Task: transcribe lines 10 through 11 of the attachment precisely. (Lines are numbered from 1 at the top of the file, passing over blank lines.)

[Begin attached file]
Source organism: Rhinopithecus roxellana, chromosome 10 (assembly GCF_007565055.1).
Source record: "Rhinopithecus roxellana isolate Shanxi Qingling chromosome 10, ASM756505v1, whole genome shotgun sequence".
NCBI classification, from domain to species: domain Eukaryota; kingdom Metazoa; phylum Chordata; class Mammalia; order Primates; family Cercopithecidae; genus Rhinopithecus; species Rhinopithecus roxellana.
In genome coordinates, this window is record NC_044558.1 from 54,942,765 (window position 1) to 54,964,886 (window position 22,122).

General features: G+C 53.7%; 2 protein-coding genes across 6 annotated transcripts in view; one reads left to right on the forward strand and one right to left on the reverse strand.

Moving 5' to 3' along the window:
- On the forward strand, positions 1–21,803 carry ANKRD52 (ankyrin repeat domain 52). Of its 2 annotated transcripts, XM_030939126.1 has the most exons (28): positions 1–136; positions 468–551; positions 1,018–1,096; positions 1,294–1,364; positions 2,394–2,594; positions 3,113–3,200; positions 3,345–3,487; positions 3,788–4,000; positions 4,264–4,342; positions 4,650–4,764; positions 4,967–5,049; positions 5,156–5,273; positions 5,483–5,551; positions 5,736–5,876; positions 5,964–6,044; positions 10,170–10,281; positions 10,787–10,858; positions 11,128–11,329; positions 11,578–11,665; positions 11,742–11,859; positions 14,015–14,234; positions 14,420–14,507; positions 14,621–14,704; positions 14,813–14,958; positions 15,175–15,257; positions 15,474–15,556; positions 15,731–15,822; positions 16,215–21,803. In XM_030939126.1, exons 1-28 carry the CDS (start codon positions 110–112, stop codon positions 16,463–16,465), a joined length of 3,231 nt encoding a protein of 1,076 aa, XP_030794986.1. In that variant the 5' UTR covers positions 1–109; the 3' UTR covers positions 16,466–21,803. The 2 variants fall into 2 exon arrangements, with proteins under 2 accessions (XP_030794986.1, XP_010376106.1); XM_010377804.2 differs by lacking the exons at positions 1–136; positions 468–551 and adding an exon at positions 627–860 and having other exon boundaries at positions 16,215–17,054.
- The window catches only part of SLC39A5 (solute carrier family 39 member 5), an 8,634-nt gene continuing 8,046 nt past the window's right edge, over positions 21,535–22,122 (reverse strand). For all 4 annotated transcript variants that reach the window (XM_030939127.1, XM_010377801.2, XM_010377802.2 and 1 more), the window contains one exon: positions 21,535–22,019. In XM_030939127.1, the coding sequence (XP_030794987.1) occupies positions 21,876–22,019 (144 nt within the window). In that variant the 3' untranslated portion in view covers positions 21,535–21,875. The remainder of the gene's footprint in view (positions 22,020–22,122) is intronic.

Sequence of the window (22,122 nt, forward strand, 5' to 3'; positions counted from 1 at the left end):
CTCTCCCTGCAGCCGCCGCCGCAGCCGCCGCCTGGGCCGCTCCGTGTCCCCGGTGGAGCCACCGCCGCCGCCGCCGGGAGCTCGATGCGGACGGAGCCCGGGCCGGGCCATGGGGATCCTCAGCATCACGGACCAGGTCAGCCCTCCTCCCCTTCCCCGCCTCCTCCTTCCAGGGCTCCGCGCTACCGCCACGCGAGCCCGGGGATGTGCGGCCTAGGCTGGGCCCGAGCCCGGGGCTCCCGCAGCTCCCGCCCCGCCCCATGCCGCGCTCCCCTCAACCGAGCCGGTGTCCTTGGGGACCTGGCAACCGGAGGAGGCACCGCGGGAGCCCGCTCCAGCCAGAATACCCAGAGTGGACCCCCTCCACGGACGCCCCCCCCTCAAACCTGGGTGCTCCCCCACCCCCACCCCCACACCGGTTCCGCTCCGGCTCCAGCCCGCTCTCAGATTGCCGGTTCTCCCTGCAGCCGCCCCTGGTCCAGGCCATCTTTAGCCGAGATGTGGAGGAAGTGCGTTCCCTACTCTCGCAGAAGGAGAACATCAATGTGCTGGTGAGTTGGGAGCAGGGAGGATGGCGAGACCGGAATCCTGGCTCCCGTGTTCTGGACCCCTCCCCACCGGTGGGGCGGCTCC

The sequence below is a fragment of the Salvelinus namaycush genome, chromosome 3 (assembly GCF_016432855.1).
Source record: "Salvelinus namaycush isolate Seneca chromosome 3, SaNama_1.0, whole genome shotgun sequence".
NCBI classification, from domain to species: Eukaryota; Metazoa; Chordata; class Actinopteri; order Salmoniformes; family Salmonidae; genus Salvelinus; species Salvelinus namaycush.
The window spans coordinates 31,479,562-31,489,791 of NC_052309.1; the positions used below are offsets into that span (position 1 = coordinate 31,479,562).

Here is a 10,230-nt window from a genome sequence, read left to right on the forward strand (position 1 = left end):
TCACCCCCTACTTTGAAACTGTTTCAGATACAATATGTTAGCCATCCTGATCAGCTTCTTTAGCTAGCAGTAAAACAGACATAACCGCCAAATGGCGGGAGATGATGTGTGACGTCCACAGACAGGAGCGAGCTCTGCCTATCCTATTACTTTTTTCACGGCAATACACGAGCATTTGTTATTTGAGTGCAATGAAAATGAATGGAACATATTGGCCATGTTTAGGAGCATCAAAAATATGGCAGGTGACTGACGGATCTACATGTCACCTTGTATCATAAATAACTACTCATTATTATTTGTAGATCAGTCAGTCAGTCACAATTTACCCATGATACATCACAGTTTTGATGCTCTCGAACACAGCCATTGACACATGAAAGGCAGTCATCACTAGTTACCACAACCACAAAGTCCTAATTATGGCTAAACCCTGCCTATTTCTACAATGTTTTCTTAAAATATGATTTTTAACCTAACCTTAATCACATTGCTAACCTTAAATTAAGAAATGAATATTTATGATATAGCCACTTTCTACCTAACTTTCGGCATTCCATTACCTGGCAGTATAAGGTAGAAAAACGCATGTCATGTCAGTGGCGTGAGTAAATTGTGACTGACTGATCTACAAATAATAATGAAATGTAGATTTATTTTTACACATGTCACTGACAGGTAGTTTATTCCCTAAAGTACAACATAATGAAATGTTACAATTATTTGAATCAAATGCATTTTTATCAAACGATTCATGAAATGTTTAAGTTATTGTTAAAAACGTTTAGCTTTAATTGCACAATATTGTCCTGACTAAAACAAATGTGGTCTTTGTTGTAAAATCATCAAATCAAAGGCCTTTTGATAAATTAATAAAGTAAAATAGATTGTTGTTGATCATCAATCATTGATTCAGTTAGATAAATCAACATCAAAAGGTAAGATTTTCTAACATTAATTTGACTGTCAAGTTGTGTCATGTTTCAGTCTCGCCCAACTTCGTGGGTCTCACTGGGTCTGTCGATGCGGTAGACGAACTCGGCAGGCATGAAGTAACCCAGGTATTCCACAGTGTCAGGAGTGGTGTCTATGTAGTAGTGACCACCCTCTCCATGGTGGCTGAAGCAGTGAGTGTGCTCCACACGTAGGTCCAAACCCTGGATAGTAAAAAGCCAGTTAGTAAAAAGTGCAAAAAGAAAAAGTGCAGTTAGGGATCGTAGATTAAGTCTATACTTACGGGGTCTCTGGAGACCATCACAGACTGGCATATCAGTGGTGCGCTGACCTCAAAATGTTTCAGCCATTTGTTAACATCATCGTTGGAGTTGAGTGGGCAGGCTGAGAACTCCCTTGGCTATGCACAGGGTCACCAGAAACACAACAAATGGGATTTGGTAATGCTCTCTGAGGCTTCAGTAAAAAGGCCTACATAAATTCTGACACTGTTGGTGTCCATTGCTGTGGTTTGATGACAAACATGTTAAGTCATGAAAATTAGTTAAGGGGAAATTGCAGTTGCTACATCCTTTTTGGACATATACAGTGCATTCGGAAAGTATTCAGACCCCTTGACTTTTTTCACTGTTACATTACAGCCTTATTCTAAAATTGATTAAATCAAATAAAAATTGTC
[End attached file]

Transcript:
CTCTCCCTGCAGCCGCCGCCGCAGCCGCCGCCTGGGCCGCTCCGTGTCCCCGGTGGAGCCACCGCCGCCGCCGCCGGGAGCTCGATGCGGACGGAGCCCGGGCCGGGCCATGGGGATCCTCAGCATCACGGACCAGGTCAGCCCTCCTCCCCTTCCCCGCCTCCTCCTTCCAGGGCTCCGCGCTACCGCCACGCGAGCCCGGGGATGTGCGGCCTAGGCTGGGCCCGAGCCCGGGGCTCCCGCAGCTCCCGCCCCGCCCCATGCCGCGCTCCCCTCAACCGAGCCGGTGTCCTTGGGGACCTGGCAACCGGAGGAGGCACCGCGGGAGCCCGCTCCAGCCAGAATACCCAGAGTGGACCCCCTCCACGGACGCCCCCCCCTCAAACCTGGGTGCTCCCCCACCCCCACCCCCACACCGGTTCCGCTCCGGCTCCAGCCCGCTCTCAGATTGCCGGTTCTCCCTGCAGCCGCCCCTGGTCCAGGCCATCTTTAGCCGAGATGTGGAGGAAGTGCGTTCCCTACTCTCGCAGAAGGAGAACATCAATGTGCTGGTGAGTTGGGAGCAGGGAGGATGGCGAGACCGGAATCCTGGCTCCCGTGTTCTGGACCCCTCCCCACCGGTGGGGCGGCTCC

The sequence below is a fragment of the Salvelinus namaycush genome, chromosome 3 (assembly GCF_016432855.1).